Police chief under fire over paedophilia 'grey area' claims

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The Independent Online

Children's charities today condemned a senior police officer who claimed men who had sex with girls of 13 or over should not be classed as paedophiles.

Chief Constable Terry Grange, from Dyfed-Powys Police, said he believed paedophiles should be defined as men who had sex with pre-pubescents.

The closer a child was to the age of 16 - the age of consent - the more of a "grey area" it became, he said.

Mr Grange, who is also a spokesman for the Association of Chief Police Officers on child protection and managing sex offenders, was criticised by child protection agencies as "misguided" and "irresponsible".

Roger Williams, Liberal Democrat MP for Brecon and Radnorshire, said he thought the police officers comments were "unhelpful".

The furore started after Mr Grange gave an interview to the Sunday Times in which he said men who had sex with children should not be classed as paedophiles if their victim was between 13 and 15.

He also told the newspaper that the law on child pornography should apply accordingly.

"It's much more of an issue for me if a child is under 13," he said.

"I think the closer they get to 16, the more it becomes a grey area and I think everyone in the field of dealing with sexual health and sexual activity acknowledges that."

Official Government guidance on prosecution suggests that teenagers who have sex when one is below 16 should not necessary be prosecuted.

Mr Grange said: "You take a look at the circumstances and try to make the right decision for that case.

"It may be nothing, it may be formal warnings, it may be prosecution."

He told the newspaper: "I don't actually personally adhere to the 15-year-old being with a 20-year-old boyfriend being paedophilia, or even if the boyfriend is 30."

But later he sought to clarify his position, insisting he was being very specific in his remarks.

"I was referring to 13, 14 and 15-year-olds (girls) and teenage boys and nothing else," he told BBC News.

Mr Grange said he would endorse the prosecution of any man over the age of 20 who has sex with a girl aged between 13 and 15.

Under 13, the law would consider it rape: "I think if that is how the law defines it, then I would accept that as where paedophilia begins."

But his comments were roundly rejected.

Michele Elliott from children's charity Kidscape, which focuses on bullying and child sexual assault, said: "The definition of a paedophile is a person who is sexually attracted to children.

"In this country we class this as children who are under 16.

"I think he is being irresponsible, we have been having this debate for ages. He seems to be only talking about child protection for those under the age of 13.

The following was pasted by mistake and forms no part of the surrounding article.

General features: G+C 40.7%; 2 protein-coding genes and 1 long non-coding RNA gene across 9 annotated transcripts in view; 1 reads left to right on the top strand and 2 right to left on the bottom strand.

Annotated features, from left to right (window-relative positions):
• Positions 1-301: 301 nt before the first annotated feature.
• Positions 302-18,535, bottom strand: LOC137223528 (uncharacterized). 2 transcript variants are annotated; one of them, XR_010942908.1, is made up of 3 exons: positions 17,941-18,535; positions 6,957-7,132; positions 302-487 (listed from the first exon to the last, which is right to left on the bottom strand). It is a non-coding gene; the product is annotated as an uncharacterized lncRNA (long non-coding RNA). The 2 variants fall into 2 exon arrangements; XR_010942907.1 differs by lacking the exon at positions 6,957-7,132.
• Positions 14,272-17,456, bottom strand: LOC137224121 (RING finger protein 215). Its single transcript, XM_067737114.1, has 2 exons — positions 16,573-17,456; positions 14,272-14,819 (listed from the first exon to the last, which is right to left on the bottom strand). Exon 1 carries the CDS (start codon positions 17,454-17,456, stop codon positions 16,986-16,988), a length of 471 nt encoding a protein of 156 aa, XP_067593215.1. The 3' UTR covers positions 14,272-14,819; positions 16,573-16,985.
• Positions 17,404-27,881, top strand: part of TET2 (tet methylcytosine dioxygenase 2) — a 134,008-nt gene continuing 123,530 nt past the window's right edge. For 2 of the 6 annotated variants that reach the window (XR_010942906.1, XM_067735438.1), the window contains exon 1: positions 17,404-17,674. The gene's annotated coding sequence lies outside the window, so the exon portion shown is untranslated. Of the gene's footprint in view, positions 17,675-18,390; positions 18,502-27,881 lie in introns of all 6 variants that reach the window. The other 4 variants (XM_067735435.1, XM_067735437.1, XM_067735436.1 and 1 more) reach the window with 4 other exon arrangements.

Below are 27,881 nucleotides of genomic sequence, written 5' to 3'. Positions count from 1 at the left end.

"I think he is misguided - it is not a grey area.

"I do understand what he is saying about 18-year-olds having sex with 15-year-olds - that cannot be classed as paedophilia - but the law has to do a broad sweep.

"As for the rest, I disagree with him entirely."

Ms Elliott said she was "really disappointed" that the comments came from the Acpo spokesman for child protection and managing sex offences.

A spokesman for children's charity NCH was equally critical.

"Any proposal by a serving child protection officer to define child pornography as that which only involves children 12-years-old and under - even if presented as a personal opinion - is wholly unhelpful and irresponsible," he said.

"Denial by sexual offenders is often the result of their twisted, distorted and biased thinking, which, arguably, stems from explanations used to excuse their behaviour.

"The comments show a lack of understanding of the wider issues in relation to sexual offenders and the devastating impact sexual abuse has on a young person and on families."

The NSPCC said the age of consent was rightly set at 16 and that it was an offence to have sex with someone younger.

Lib Dem MP Mr Williams said it was important to protect young people because they were open to pressure and exploitation and must be covered by the law.

"By bringing doubt into the issue, I don't think he has helped the issue and he has made it less clear for people," he said.

"I think it is very unhelpful. We are trying to make it clear that young people are very vulnerable, especially to exploitation by older people, and it just isn't helpful at all.

"I think this will cause concern and confusion."